The 2017 WHO report on the status of malaria at the end of 2016 is a mixture of good news and bad news, with the bad news predominating. Although Dr. Tedros, the Director General of WHO and Prof. Alonso, the Director of the Global Malaria Program are to be commended for their frank presentation of the negative trends, they need to identify the reasons for these trends if we are to make the changes needed to reverse them.
Thus I will attempt herein to analyze some of the reasons for these negative trends, and suggest changes needed if we are to overcome them.
A. Firstly, what is the good news?
1. In Africa, household ownership of at least one ITN increased from 50% in 2010 to 80% in 2016. Furthermore, in 2016, 54% of the population was protected by nets, an increase from 30% in 2010.
2. For malaria treatment, 409 million courses of artemisinin ACT were procured in 2016, an increase from 311 million in 2015.
B. Then what is the bad news?
1. Although there have been improvements since 2010, in the last two years those improvements have been cancelled out resulting in increased death and disease from malaria.
2. To quote Dr. Tedros of WHO, “In 2016, 91 countries reported a total of 216 million cases of malaria, an increase of 5 million cases over the previous year.
3. Also the global tally of malaria deaths reached 445,000 deaths, about the same number reported for 2015.
4. There was a precipitous decline in spraying of houses.
5. Access to the public health system is too low; only 34% of children with fever were taken to a medical provider.
6. Resistance of the parasite to drugs has blossomed. This is a “public health emergency of international concern,” according to the director of the Wellcome Trust, one of the world’s largest private funders of scientific research. He has asked WHO if it should trigger international action, under International Health Regulations, to prevent a pandemic.
******* This was not because of Zika or Ebola —but because of malaria.********
C. And what are the underlying reasons for the recent negative trends?
The reasons for the most recent negative trends; namely donor fatigue and the increases in disease and death from malaria, are primarily the dependence of the WHO global malaria strategy on temporary and ephemeral methods such as biocides, bednets and drugs, while neglecting permanent measures such as habitat modifications and screening of houses. These ephemeral methods have to be applied repeatedly.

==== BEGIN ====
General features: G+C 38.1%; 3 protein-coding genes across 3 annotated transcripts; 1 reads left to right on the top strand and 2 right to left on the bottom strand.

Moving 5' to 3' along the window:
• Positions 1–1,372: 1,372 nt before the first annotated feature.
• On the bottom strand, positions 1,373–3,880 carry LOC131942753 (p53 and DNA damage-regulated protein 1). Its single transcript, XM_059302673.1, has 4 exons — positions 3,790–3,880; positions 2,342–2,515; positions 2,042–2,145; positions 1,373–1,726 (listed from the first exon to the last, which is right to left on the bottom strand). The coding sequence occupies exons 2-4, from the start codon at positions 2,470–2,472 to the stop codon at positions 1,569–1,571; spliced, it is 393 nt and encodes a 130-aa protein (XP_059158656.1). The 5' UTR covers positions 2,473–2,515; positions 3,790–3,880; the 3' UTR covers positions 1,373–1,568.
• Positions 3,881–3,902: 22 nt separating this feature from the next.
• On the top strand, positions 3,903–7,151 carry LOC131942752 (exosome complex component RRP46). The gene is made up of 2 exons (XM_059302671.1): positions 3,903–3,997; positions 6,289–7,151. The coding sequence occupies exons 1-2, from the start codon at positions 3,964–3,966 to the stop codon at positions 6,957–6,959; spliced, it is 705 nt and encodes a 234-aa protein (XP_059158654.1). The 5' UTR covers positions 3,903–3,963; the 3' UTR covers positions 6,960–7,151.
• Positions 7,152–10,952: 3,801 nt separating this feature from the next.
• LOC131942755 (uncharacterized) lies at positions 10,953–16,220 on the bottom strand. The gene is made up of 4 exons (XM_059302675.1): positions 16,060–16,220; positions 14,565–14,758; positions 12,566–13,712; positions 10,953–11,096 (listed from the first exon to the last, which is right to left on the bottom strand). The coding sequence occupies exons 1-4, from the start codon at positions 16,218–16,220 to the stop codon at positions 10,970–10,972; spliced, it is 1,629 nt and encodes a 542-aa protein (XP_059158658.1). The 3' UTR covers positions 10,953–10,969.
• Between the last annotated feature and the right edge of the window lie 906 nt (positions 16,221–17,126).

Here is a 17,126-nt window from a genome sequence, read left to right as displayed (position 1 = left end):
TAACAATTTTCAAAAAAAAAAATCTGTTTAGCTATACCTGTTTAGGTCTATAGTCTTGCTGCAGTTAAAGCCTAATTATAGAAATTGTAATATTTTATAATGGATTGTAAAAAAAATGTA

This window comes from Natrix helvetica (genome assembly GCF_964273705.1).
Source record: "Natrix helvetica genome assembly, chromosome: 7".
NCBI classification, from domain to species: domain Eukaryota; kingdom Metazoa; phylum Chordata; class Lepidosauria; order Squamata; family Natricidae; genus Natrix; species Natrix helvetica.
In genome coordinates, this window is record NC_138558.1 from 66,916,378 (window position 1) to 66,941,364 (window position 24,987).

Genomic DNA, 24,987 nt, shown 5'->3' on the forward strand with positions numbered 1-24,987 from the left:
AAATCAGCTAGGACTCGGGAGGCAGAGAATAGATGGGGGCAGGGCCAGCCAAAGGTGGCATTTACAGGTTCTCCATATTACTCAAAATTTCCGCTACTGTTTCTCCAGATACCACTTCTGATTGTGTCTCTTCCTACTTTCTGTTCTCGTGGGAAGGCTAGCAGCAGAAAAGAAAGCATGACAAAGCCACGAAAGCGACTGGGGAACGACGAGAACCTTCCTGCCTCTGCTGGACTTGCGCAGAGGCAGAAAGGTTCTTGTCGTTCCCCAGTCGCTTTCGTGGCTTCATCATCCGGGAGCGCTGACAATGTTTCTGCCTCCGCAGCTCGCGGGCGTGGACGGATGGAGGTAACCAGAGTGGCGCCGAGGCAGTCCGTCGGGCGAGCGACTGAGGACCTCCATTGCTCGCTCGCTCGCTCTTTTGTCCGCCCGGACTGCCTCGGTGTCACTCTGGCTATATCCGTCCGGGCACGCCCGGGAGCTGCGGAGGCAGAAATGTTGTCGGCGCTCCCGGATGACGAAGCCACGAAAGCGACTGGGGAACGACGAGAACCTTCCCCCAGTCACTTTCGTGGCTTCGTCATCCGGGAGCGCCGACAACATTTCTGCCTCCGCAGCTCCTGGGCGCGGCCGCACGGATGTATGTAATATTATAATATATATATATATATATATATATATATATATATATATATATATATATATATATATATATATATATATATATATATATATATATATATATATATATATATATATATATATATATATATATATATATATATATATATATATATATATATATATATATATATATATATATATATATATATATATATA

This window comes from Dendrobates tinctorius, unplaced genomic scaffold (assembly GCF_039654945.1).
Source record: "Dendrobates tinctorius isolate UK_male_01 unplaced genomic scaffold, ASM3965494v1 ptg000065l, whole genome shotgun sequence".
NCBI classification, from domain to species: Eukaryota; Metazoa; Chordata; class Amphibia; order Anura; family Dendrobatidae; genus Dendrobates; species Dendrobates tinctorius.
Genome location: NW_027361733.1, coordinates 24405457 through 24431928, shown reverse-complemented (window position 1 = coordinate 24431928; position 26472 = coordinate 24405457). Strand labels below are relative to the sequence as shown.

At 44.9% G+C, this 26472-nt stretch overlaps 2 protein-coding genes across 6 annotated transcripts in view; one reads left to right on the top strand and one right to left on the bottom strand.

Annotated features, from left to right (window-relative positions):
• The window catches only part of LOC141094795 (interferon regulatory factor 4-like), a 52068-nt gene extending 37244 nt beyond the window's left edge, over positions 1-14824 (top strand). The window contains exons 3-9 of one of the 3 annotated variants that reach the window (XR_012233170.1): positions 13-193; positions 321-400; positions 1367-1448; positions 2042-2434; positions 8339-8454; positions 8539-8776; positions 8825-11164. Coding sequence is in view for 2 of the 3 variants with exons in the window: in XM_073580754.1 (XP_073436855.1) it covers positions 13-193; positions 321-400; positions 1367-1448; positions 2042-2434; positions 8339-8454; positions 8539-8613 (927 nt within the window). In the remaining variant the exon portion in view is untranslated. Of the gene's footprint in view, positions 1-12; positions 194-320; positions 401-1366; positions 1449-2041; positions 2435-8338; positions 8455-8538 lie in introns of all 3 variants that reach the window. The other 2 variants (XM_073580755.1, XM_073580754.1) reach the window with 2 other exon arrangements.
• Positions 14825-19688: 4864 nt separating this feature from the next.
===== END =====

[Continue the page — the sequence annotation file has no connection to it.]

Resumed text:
THE RESISTANCE TREADMILL: One clear result of the WHO global strategy is that they have put themselves on the Resistance Treadmill. As resistance has developed to the biocides and to the drugs, WHO has been forced to resort to newer and more expensive synthetic compounds, raising the costs of the WHO strategy.
THE IMMUNITY TRAP: The second pitfall in the WHO strategy is the Immunity Trap. As rising costs resulted in a shrinkage of control efforts, previously protected people who have lost their immunity are now at risk of severe attacks of malaria.
When the US Malaria Initiative (the US PMI) started in 2005, they were spraying pyrethroid biocides which were relatively cheap and safe. However the PMI countries soon found themselves on the Resistance Treadmill. Since 2005 they have gone from pyrethroids to carbamates to organo-phospates, which are much more expensive. The PMI budget is $0.6 billion - steady but not infinite - so each year PMI has had to decrease the number of people they protect with spraying, because of the growing expenses for biocides.
From a peak of 30 million people protected in 2012 by PMI, only 17 million are protected now. Thus 13 million people in the Malaria Initiative are squarely facing the Immunity Trap.
D. So what improvements does the WHO global strategy need?
METALLIC SCREENS: Clearly one needed improvement is for bednets to be supplemented with permanent improvements to housing such as closing of eaves and addition of metallic screens. Repeated spraying with ever more expensive biocides is clearly more costly than metallic screens installed by local craftsmen, which would give permanent protection.
HABITAT ELIMINATION: Another clear improvement in the WHO strategy would be to gradually make permanent habitat improvements to eliminate mosquito breeding. This will address one of the excuses claimed by WHO given for the negative trends; the increase in regional warfare and thus impaired health programs. If the health program requires continual or repeated effort by the government, its impact cannot be sustained. But drainage or filling permanently eliminate the habitats, and further government action is not needed.
E. In Conclusion, I quote Dr. Tedros, DG of WHO, “…if we continue with a ‘business as usual’ approach – employing the same level of resources and the same interventions – we will face near-certain increases in malaria cases and deaths.”
As he said, “ The choice before us is clear.”